I am sitting in the bar of a lovely, understated hotel in Los Angeles, two minutes into a meeting with famous comic Lisa Lampanelli. I’ve decided to break the ice by coughing for five minutes (it could have been less or more, it felt like an hour so I’m rounding down.) I’ve gotten over a nasty cold, but I can’t stop my lungs from freaking out. I had not planned on broaching the subject ( because “nice to meet you, I swear I’m not contagious” isn’t the smoothest of greetings) but this is happening in real time, so that cat’s out of the bag. Lisa is being incredibly kind, which will become a theme of our meeting.
When I saw the tweet from Lisa asking me to message her, my first thought was “are my trolls effing with me?” But I checked it out and it turns out it was the real Lisa Lampanelli. She was going to be in town for a few days so we arranged to meet to discuss “Stuffed,” a play she is debuting around women’s relationships with food and body image. I’ve been hearing about this play for a while and I was super excited to meet with her – obviously this topic is really important to me, she has a big platform to talk about it, and I was glad that she was talking to fat acceptance folks.
I also wasn’t completely sure what to expect. Lisa is famous for being an insult comic. As a feminist and total stand up comedy nerd I have tremendous admiration for her because I’m aware of how difficult it is for women to get traction in the stand up world. And I know the history and artistry of insult comedy, how it can actually be considered a form social justice comedy because it shows stereotypes and prejudices for how ridiculous they are. In my pre-meeting research I found a review of her by BET.com that explained:
Lisa is known for her vicious comedy, but seeing a full show versus a Comedy Central Roast, Lampanelli is not as offensive as she is portrayed by her critics. She is obviously commentating on the absurdities of race, sexuality, gender and class. The comedian creatively unravels stereotypes, pulls back the creepy layers, turns the mirror on the audience and rages, “Now do you how see how stupid these stereotypes are?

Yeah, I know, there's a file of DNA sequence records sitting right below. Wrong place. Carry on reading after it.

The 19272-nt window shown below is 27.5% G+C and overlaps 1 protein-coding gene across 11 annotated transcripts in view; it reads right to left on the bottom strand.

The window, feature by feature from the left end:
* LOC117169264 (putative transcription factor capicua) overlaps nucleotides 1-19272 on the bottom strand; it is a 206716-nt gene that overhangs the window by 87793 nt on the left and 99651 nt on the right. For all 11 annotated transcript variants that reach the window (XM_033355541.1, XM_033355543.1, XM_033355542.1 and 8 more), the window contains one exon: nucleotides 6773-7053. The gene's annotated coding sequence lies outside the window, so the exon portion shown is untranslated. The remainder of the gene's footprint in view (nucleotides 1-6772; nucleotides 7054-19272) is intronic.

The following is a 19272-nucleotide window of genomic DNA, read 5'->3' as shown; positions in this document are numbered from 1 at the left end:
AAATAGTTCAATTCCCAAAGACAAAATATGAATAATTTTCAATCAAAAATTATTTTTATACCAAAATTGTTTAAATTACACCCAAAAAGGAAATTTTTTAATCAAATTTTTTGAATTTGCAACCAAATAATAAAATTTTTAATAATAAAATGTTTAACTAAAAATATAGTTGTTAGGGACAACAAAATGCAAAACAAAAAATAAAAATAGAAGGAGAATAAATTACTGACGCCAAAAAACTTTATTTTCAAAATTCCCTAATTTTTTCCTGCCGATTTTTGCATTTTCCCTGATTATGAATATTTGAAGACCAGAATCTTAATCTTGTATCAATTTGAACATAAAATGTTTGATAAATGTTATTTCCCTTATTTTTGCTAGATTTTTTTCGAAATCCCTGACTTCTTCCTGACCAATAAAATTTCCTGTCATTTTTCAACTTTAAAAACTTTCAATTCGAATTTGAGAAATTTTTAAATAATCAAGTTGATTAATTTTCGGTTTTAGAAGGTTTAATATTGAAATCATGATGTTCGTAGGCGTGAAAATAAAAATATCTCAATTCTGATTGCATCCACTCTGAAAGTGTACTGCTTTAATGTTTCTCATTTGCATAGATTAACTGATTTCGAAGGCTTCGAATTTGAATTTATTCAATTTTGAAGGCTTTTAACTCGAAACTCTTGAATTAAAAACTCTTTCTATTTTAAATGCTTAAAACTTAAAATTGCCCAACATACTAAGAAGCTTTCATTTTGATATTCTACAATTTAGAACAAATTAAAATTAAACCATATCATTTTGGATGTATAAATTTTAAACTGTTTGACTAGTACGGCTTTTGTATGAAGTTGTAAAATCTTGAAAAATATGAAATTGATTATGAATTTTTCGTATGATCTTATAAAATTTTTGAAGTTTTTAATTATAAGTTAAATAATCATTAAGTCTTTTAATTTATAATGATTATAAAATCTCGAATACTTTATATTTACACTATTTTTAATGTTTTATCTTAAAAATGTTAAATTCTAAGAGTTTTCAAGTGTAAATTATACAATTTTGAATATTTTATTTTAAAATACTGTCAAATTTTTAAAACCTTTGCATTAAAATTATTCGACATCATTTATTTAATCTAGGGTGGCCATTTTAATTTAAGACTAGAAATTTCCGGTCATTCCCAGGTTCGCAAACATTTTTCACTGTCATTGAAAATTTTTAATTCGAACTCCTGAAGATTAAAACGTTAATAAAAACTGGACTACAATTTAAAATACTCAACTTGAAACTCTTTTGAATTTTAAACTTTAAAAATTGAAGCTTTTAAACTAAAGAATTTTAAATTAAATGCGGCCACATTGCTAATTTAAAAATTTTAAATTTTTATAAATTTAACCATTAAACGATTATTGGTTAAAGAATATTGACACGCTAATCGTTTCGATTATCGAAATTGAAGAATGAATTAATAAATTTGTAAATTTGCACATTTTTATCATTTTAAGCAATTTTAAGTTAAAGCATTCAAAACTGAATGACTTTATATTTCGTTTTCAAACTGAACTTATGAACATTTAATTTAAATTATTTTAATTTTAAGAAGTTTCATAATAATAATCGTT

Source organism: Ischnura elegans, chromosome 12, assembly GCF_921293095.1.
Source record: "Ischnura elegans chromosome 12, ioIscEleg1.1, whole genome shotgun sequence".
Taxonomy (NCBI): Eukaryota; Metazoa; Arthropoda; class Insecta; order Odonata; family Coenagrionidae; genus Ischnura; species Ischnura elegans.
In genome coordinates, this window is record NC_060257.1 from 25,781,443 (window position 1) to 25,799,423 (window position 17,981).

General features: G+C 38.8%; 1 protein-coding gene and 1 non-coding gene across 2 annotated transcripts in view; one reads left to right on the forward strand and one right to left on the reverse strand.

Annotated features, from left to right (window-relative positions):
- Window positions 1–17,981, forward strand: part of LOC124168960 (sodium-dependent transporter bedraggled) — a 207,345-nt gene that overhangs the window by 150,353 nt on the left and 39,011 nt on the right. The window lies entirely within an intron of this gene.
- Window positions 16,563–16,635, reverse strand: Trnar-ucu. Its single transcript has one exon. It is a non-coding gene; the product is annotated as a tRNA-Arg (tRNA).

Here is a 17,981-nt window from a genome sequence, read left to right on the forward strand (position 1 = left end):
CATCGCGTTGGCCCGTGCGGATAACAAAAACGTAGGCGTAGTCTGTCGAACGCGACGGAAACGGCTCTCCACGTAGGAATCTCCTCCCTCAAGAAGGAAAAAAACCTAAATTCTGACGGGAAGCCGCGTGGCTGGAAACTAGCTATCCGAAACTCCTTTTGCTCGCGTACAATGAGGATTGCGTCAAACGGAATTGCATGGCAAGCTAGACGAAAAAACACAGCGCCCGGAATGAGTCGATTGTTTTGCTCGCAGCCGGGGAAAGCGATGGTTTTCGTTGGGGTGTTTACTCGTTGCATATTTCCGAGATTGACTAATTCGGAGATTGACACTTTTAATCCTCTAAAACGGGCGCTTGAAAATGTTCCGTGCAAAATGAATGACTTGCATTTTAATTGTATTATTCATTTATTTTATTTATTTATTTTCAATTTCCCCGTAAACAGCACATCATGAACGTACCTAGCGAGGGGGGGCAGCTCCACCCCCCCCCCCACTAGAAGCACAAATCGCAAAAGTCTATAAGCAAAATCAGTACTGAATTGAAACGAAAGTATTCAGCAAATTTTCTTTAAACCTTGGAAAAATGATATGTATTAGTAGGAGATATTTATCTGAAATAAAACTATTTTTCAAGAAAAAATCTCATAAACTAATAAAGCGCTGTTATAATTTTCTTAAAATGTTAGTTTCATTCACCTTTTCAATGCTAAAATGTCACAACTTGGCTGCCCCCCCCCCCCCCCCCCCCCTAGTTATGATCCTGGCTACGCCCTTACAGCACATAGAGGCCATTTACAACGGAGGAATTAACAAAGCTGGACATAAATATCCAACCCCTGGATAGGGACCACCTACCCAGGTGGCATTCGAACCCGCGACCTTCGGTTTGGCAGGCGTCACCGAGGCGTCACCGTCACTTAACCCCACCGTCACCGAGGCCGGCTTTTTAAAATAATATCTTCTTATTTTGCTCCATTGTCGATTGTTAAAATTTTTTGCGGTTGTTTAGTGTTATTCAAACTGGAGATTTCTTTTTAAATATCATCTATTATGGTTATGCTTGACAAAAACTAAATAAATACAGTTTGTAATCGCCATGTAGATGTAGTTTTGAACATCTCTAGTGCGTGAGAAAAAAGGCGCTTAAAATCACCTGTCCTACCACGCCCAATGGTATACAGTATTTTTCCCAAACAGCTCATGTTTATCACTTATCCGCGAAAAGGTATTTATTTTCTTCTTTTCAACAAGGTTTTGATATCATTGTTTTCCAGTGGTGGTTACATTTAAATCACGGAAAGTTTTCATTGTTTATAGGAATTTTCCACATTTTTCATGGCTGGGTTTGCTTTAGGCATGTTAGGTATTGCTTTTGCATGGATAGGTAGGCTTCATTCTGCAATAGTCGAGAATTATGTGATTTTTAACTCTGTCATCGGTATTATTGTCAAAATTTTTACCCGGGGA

I get that, I get that there are people who don’t agree with that, and either way I’d be lying if I didn’t say that it sometimes makes me uncomfortable. I was hoping that was where she was coming from, because if not I was worried that I was going to be in a situation where I had to say “I admire many things about you, but I can’t support what you’re doing.” I’ve been there before, and it sucks a lot. And I was equally, if not more, worried that after hearing more about my work, she would say the same thing to me. I’ve been there before too, and it also sucks a lot.
I needn’t have worried. We’re now over an hour into the meeting and she is warm, and kind, and hilarious, and she is asking me serious questions about Fat Acceptance and Health at Every Size and she is listening, really listening, to my answers (I talk when I’m nervous so it’s a borderline babblefest and she’s just taking it in stride.) She’s also being honest and vulnerable – sharing her personal journey with food and body image, weight loss surgery that didn’t solve those issues, and the ways that she wants to evolve her work and use her fame to change the conversation around food, weight, and health to make a serious difference in the world. She gets it, and it’s always super cool when someone famous turns out to be awesome in real life.
Three and a half hours after we started I’m leaving the hotel, and I’m smiling. We talked about Fat Acceptance, Health at Every Size, the “reality” in reality TV, racism, ableism, dealing with body hatred, and more. I’m super excited about the play and even more excited about the possibilities for an insult comic/playwright and a fat activist to do some very cool things together.
THE FAT ACTIVISM CONFERENCE:
TOOLS FOR THE REVOLUTION!
This year we have a kick ass line up of speakers talking about everything from “Re-Imagining Fashion from an Inclusive Framework” to “Activism for the Introverted and Anxious” to “Building Fat Patient Power While Accessing Healthcare” and more. This is a virtual conference so you can listen by phone or computer wherever you are, and you’ll receive recordings and transcripts of each talk so that you can listen/read on your own schedule. We also offer a pay what you can afford option to make the conference accessible to everyone. The Conference will be held September 23-25, 2016
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